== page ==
Costs: All attendees $18
- Stop Working
- The Lazy Investor
- Money For Nothing
- The Idiot Millionaire
- Stop Working Too: You Still Can
Each attendee will receive a $10.00 coupon towards the purchase of one of Derek’s book available at the event.
Talking to Jonathan ChevreauAugust 2, 2012
Hi, my name is Sheryl Smolkin. I’m a lawyer and a journalist. Today I’m pleased to be continuing the Saskatchewan Pension Plan’s series of financial expert interviews with Jonathan Chevreau.
Jonathan was the personal finance columnist for the Financial Post from 1996-1998 and then for the National Post since its launch in 1998 until this year. He has recently been named Editor of MoneySense magazine.
Although he has authored or co-authored seven non-fictional financial books, his most recent work is “a novel about one couple’s turbulent journey to financial independence” called “Findependence Day.” And that’s what we are going to talk about today.
Q. Is the expression “Findependence Day” a Chevreau original or has it been used before by others?
A. I would say it is a Chevreau original although at one point there was an unrelated film called Findependence Day. I just looked at the American Independence Day, played around with financial independence and came up with “Findependence Day.” The title came first, and then I thought I should write a book to go with it.
Q. You are known as a financial writer who writes serious articles and books about complex financial matters. What made you decide to write a novel?
A. I think like a lot of journalists there was always a secret closet novelist lurking because it seems like a more creative, long-term project than bashing out daily columns. Then there is always the example of David Chilton’s The Wealthy Barber.
Q. Although Findependence Day is clearly fiction, some of your characters and concepts seemed very familiar to me, so I have to ask you:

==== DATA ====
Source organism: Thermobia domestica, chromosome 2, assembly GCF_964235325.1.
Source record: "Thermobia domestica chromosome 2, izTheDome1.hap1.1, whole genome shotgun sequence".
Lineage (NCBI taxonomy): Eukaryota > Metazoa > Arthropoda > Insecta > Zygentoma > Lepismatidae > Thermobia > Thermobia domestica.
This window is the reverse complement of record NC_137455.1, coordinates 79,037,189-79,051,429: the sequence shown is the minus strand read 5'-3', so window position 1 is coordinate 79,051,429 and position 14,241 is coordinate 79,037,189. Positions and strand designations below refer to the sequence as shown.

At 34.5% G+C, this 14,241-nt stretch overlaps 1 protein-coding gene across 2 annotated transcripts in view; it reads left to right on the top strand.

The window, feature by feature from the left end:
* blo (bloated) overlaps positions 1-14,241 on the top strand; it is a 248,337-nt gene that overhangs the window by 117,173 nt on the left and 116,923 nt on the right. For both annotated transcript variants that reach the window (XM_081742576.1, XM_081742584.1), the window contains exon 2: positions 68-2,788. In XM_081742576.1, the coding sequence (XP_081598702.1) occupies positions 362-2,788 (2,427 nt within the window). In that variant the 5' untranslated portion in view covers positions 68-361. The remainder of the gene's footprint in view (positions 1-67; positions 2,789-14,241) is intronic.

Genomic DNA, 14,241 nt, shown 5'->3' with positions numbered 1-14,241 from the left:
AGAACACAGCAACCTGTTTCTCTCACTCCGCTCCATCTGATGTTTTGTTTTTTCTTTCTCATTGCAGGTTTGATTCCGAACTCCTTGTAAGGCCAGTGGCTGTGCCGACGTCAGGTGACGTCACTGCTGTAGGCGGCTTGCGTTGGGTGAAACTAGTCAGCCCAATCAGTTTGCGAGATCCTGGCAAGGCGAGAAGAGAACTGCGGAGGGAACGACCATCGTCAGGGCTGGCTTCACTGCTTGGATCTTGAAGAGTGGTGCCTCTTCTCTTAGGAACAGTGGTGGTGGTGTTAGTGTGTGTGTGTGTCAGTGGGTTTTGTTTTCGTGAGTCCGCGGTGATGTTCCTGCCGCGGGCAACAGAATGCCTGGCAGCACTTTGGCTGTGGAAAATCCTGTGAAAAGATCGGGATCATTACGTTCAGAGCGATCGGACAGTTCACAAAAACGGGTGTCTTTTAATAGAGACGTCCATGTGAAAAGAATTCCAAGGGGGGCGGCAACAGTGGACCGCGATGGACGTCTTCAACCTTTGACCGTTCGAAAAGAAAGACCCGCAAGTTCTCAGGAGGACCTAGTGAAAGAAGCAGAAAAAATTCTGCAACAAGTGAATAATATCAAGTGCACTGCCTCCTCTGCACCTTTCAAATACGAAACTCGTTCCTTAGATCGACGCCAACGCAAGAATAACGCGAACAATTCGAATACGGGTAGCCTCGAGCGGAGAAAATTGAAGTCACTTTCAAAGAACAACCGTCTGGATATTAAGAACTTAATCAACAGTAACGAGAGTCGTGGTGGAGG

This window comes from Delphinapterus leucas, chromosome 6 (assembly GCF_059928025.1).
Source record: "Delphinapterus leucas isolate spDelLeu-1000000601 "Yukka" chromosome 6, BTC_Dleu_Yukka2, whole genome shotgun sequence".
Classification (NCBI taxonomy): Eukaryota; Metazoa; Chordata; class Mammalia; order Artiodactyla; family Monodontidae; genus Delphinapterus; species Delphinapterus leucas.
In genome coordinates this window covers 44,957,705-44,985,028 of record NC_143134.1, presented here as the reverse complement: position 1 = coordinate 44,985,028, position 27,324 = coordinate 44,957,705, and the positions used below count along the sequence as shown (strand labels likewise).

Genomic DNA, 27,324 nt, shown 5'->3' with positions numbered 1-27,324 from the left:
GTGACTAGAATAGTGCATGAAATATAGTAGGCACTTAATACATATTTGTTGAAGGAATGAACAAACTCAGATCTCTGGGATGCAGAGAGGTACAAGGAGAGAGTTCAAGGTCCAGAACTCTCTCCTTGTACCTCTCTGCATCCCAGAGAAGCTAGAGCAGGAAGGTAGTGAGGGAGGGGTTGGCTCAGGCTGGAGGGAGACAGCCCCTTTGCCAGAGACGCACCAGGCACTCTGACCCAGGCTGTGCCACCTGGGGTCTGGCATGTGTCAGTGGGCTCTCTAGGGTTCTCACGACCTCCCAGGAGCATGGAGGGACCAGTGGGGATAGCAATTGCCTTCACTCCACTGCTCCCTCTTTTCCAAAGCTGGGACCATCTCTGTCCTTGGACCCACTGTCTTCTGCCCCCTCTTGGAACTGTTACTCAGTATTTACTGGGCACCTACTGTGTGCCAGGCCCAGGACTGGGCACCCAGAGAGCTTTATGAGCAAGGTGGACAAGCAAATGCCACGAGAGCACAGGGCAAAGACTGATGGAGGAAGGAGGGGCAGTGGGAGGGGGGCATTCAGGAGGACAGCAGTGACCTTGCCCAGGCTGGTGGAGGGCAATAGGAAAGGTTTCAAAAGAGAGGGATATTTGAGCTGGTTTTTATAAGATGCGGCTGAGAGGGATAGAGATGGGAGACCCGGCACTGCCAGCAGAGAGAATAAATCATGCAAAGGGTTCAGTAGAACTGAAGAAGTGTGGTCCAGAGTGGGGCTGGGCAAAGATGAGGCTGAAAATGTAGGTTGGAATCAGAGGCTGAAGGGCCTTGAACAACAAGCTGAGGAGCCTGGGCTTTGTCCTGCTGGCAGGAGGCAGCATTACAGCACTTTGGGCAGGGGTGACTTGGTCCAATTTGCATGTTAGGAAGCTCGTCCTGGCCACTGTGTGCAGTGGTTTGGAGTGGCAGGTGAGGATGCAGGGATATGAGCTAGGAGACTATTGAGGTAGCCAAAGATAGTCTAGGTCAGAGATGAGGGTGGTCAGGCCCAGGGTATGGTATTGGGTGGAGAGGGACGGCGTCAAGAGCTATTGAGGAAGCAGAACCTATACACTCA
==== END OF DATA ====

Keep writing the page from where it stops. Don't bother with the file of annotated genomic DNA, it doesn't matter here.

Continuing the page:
- Is Didi Quinlan of the television program Debt March based on Gail Vaz- Oxlade’s show ‘Til debt do us part?
Well like most fictional characters it’s a composite, I would say she’s was certainly one of three or four people, keeping in mind the book was also written for the US market. We have a lot of financial reality TV shows now. When I talk to American journalists they’re convinced I am talking about Suze Orman. But I would say that Gail is probably the single closest model.
- Were you thinking of Stewart McLean’s Vinyl Cafe when you created “The Vinyl Cave?”
Actually, that was based on Kate Dunn’s Vinyl Museum around the turn of the century. Then Peter Dunn had two Vinyl Museum stores in Toronto – one was close to where I lived on the Lakeshore.
- Did you draw on Finance Professor Moishe Milevsky’s characterization of people as either “stocks” or bonds” as discussed by the financial advisor Theo in the book?
I think I actually did credit Moshie’s book in the fine print or in “Theo’s library”at the end of the book.
Q. In the opening chapter, television host Didi Quinlan tells the young couple Jamie and Sheena Morelli that she is going to drill two words into their skulls: guerilla frugality. Is this phrase also a Chevreau original and what does it mean?